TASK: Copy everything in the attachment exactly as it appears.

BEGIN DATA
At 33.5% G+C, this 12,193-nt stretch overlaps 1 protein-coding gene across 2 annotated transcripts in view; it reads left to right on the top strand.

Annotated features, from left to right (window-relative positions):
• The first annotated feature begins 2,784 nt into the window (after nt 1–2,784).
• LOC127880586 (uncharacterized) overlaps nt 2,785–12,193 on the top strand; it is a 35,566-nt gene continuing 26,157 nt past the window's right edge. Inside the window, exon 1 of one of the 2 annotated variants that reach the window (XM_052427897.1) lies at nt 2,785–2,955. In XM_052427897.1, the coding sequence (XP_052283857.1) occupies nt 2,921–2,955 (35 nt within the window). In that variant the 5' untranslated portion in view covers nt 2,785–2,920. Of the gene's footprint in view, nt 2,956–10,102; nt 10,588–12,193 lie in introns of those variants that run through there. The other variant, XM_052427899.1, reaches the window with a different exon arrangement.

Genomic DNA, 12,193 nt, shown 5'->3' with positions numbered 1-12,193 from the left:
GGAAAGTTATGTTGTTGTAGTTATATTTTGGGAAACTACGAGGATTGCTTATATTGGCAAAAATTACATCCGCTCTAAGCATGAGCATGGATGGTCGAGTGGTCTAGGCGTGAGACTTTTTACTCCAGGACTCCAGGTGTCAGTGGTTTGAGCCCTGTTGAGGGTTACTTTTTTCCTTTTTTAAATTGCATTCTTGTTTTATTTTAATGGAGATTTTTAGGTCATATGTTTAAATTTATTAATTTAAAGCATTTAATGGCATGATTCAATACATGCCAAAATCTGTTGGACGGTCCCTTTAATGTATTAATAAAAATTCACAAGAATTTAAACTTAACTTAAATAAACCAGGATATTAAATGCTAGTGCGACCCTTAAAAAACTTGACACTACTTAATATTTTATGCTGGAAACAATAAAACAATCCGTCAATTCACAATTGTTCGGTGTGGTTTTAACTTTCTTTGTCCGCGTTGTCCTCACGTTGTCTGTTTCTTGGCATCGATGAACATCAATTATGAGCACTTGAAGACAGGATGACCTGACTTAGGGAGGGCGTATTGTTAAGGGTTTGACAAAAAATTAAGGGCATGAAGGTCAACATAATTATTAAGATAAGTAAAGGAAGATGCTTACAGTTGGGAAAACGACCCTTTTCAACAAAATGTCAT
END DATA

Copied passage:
At 33.5% G+C, this 12,193-nt stretch overlaps 1 protein-coding gene across 2 annotated transcripts in view; it reads left to right on the top strand.

Annotated features, from left to right (window-relative positions):
• The first annotated feature begins 2,784 nt into the window (after nt 1–2,784).
• LOC127880586 (uncharacterized) overlaps nt 2,785–12,193 on the top strand; it is a 35,566-nt gene continuing 26,157 nt past the window's right edge. Inside the window, exon 1 of one of the 2 annotated variants that reach the window (XM_052427897.1) lies at nt 2,785–2,955. In XM_052427897.1, the coding sequence (XP_052283857.1) occupies nt 2,921–2,955 (35 nt within the window). In that variant the 5' untranslated portion in view covers nt 2,785–2,920. Of the gene's footprint in view, nt 2,956–10,102; nt 10,588–12,193 lie in introns of those variants that run through there. The other variant, XM_052427899.1, reaches the window with a different exon arrangement.

Genomic DNA, 12,193 nt, shown 5'->3' with positions numbered 1-12,193 from the left:
GGAAAGTTATGTTGTTGTAGTTATATTTTGGGAAACTACGAGGATTGCTTATATTGGCAAAAATTACATCCGCTCTAAGCATGAGCATGGATGGTCGAGTGGTCTAGGCGTGAGACTTTTTACTCCAGGACTCCAGGTGTCAGTGGTTTGAGCCCTGTTGAGGGTTACTTTTTTCCTTTTTTAAATTGCATTCTTGTTTTATTTTAATGGAGATTTTTAGGTCATATGTTTAAATTTATTAATTTAAAGCATTTAATGGCATGATTCAATACATGCCAAAATCTGTTGGACGGTCCCTTTAATGTATTAATAAAAATTCACAAGAATTTAAACTTAACTTAAATAAACCAGGATATTAAATGCTAGTGCGACCCTTAAAAAACTTGACACTACTTAATATTTTATGCTGGAAACAATAAAACAATCCGTCAATTCACAATTGTTCGGTGTGGTTTTAACTTTCTTTGTCCGCGTTGTCCTCACGTTGTCTGTTTCTTGGCATCGATGAACATCAATTATGAGCACTTGAAGACAGGATGACCTGACTTAGGGAGGGCGTATTGTTAAGGGTTTGACAAAAAATTAAGGGCATGAAGGTCAACATAATTATTAAGATAAGTAAAGGAAGATGCTTACAGTTGGGAAAACGACCCTTTTCAACAAAATGTCAT